Tax breaks disappear in draft of corporate income tax implementation rules

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By Andy Scott

SHANGHAI, Nov. 15 – China has drafted executive regulations for a new corporate income tax law that will harmonize the domestic and foreign rates, and the final draft has been submitted to the State Council for approval, the China Securities Journal reported on Wednesday, citing an expert close to the issue.

The income tax rate for foreign companies in special bonded zones, which previously enjoyed a preferential rate of 15 percent, will rise in stages to 18 percent, 20 percent, 22 percent, 24 percent and finally 25 percent, the same as domestic companies, over five years, according to the final draft of the executive regulations for the new corporate income tax law.

The China Securities Journal reported yesterday that the arrangement would apply to bonded zones like the Shenzhen Special Economic Zone, economic development zones set up in coastal cities like the Hongqiao Economic and Technological Development Zone in Shanghai, and high- and new-tech development zones.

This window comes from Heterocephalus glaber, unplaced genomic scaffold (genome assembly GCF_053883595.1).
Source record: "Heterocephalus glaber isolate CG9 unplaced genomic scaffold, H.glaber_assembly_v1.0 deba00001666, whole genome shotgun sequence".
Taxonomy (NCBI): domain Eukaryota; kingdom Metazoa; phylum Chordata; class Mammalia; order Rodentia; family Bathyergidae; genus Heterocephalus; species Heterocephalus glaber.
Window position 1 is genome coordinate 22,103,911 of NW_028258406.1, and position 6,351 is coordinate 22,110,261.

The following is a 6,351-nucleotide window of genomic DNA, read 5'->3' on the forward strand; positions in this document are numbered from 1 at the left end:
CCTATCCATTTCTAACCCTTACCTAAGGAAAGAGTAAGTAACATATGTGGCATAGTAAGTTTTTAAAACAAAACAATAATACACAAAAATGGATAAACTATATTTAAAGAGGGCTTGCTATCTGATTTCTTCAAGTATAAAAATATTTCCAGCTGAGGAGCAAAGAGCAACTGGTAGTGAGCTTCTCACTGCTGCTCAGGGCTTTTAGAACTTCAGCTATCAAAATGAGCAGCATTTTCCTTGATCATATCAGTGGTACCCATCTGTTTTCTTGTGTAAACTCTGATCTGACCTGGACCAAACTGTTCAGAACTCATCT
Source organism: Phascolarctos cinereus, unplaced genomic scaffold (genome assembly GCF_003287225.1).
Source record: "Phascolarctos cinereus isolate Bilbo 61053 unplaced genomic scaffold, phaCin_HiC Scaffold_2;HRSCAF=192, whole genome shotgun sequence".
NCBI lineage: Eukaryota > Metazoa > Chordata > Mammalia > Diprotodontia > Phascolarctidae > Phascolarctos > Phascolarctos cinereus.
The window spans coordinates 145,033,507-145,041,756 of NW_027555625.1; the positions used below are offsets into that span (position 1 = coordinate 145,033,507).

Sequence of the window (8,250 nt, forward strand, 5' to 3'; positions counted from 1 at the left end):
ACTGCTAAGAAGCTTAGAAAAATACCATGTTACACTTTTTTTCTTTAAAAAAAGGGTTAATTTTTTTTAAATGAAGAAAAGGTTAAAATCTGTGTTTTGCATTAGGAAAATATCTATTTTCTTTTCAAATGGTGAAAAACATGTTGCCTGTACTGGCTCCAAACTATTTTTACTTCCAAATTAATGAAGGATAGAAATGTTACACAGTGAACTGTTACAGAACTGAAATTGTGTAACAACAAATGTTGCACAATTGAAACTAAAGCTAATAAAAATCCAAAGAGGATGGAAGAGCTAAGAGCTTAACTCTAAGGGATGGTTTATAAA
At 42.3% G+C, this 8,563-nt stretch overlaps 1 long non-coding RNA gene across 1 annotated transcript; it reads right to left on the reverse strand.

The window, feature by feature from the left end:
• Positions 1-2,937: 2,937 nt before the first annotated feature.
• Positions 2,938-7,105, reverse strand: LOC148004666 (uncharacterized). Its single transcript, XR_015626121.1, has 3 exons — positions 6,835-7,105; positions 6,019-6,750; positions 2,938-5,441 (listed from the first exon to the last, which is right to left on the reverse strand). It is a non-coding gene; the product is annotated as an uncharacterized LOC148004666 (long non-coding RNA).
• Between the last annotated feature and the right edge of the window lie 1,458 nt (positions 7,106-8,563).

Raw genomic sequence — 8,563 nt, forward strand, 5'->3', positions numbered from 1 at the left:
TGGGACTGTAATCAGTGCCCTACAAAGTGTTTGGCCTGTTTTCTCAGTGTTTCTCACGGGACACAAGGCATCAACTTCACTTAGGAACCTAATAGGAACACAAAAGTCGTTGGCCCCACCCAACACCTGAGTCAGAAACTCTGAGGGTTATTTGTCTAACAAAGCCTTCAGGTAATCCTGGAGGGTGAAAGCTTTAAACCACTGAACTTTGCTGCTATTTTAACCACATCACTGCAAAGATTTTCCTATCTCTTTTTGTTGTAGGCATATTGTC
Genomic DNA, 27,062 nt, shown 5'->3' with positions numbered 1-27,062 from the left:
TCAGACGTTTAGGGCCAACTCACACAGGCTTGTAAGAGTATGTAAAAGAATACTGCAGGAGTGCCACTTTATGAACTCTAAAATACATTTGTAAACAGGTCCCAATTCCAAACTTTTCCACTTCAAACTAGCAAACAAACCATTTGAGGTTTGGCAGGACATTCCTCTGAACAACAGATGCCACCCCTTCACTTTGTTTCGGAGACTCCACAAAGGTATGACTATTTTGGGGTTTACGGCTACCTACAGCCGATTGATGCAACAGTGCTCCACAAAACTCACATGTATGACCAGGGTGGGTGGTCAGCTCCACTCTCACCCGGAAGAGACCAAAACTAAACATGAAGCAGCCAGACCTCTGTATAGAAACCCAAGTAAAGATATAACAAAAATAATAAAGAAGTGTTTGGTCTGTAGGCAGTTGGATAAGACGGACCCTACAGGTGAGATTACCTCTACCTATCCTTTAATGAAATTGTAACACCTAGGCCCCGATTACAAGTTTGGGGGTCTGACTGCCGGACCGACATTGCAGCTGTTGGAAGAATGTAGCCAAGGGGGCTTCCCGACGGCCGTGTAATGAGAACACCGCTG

According to Xinhua, an unidentified expert said the 24-percent rate for foreign companies established in coastal regional development zones, such as the Yangtze River Delta and the Pearl River Delta, would rise directly to 25 percent in 2008.

This direct rise will not affect foreign companies that currently have tax holidays, which provide for five tax-free years and another five years of up to 50 percent reduction. Foreign companies that currently enjoy a tax holiday will retain those concessions for the full 10 years before facing the new higher rates.

In addition, in its continued effort to spur stagnant development in central and western regions of China, a 15-percent rate will be retained until 2010 for foreign companies that invest in those areas.

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